#MondayBlogs Peterloo: the graphic novel

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For many of us working on comics, crowdfunding websites such as Kickstarter have become absolutely vital in ensuring that varied and innovative work reaches new audiences. One of the biggest Kickstarter success stories of all time was Roy Greenhilt’s The Order of the Stick Reprint Drive which aimed for pledges of $57,750 to publish out of print comics but ended up receiving a staggering £1,254,120. The reason it was so successful was due to a simple formula: People pledged money because they wanted to own a physical copy of a comic that was now out of print. Instead of paying a shop, they paid the artist directly. This is a formula which has enabled Kate Ashwin and Amanda Tribble, two of the artists in Dawn of the Unread, to put food on the plate and develop their respective careers.

One kickstarter campaign that we’re currently very excited about is Peterloo – a graphic novel. So we got in contact with Paul Fitzgerald, Eva Sclunke and Robert Poole who have kindly outlined the project in this guest blog.   

4. Peterloo Carlile (detail)

The authors have used original paintings and historical documents to help create an authentic and factually accurate narrative for the project.

The ‘Peterloo Massacre’ of 16 August 1819 was a landmark event in the development of British democracy. A peaceful rally of some 60,000 pro-democracy reformers on St Peter’s Field, Manchester, was attacked by armed cavalry, causing 15 deaths and over 650 injuries. ‘Peterloo’ (an ironic reference to Waterloo four years earlier) became a national cause célèbre, and features in every history of the period as well as many books novels, films and TV and radio programmes. It was the bloodiest English political event of the nineteenth century, and the best-documented crowd event of the age. It pioneered modern peaceful mass democratic protest, and opened the way for the extension of the vote over the next century.

The Peterloo bicentenary in 2019 will be a major public event. There will be a Mike Leigh feature film, a permanent memorial in Manchester, the Manchester Histories Festival, the Manchester International festival, and community-led commemorations of all kinds. And, if the right support gets in place, there will be a graphic novel – one with a difference. Every word, and every event, in the narrative will be taken directly from an original historical source. The artists, Paul Fitzgerald (‘Polyp’ is his signature) and Eva Schlunke, are working with a historian, Robert Poole, in an unusual collaboration.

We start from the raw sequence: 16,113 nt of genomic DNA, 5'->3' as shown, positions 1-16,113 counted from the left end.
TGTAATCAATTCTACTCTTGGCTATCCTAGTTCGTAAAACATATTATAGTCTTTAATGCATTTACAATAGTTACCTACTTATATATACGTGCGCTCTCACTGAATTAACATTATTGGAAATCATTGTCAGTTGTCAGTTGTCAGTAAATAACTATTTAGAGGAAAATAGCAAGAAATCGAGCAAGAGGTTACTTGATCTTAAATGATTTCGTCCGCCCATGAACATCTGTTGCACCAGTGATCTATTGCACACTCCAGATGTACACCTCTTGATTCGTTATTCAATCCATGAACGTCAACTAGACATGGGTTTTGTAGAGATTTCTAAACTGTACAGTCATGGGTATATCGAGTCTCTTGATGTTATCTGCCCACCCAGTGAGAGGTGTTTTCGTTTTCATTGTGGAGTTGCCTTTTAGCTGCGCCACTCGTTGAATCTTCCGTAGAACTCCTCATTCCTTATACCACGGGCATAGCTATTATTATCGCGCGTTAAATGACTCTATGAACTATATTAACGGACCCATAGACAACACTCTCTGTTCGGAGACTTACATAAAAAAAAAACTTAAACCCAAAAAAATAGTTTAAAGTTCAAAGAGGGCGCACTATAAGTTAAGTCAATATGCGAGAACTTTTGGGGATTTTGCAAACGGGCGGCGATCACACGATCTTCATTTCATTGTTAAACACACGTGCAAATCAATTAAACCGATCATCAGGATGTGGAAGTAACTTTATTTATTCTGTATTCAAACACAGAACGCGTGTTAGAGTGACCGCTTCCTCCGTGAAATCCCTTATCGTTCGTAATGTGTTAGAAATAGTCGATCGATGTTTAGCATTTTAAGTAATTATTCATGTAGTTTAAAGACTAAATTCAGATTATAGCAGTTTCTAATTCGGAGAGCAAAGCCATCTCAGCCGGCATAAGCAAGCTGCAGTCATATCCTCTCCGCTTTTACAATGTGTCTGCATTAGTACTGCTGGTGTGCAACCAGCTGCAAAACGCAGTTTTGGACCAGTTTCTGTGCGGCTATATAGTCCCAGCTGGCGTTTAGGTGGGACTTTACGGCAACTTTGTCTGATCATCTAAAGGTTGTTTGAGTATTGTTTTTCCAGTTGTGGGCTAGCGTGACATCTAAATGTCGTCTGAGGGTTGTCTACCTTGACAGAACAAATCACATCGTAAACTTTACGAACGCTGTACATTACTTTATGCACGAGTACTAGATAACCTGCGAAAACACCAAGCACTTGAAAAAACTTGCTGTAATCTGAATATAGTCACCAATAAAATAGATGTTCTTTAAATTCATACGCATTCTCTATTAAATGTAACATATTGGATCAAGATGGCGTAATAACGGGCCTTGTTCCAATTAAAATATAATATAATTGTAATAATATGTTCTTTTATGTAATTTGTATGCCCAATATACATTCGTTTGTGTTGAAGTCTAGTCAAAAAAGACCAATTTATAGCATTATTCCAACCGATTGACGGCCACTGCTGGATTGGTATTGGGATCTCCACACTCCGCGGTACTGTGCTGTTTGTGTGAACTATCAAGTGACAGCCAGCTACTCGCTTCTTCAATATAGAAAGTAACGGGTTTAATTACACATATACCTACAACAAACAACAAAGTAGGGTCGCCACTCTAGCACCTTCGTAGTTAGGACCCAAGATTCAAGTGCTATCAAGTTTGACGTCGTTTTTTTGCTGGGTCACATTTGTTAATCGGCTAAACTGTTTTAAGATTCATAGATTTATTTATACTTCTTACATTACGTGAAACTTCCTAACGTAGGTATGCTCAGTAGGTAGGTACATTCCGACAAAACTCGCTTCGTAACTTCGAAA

Robert Poole. ‘There are hundreds of press reports and eye-witness accounts. The reason we can do this is because of the incredibly rich source material. The local magistrates and the Home Office were writing to each other nearly every day for months, exchanging information, spies reports, leaflets, posters, evidence for trials, the lot. You couldn’t make it up – and you don’t need to.’

Paul Fitzgerald. ‘I’m challenged as we’re only using the words of those who were there. Graphic novels should be about images, not clunky, expositional dialogue.  It also allows us to juxtapose the ‘fake news’ accounts of the establishment with the words of the victims who know what they saw that day. We want to create a richly, evocative kind of sound cloud that brings alive these voices from the past in a way that we don’t think has been done in the graphic novel format before.’

Hone HTJB People

Eva Sclunke. ‘Crowdfunding this project feels like we’re picking up the baton of the public subscription efforts people made in the decades after 1819, to expose the truth of what happened. Hundreds of people chipped in to let the victims have their day on court, and to create the Free Trade Hall at the site of the attack. We hope to do the same, and create a popular, authoritative and accessible resource for the future with the next generation in mind as well as the past.’

You can support their Kickstarter campaign here. Pledges vary from £1 – £400. The team need to raise just over £2,500 in the next 18 days to achieve their goal of £10,000. We’ve pledged £25 because this is a tragic story that everybody needs to know about and because we get a copy of the graphic novel when it’s produced.

DOTU Round logoDawn of the Unread is a graphic novel celebrating Nottingham’s literary history. It was created to support libraries and bookshops. It began life online and won the Teaching Excellence Award at the Guardian Education Awards in 2015 and has since been published by Spokesman Books (2017). All profits go towards UNESCO Nottingham City of Literature.

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#KickLeftLion: The importance of local magazines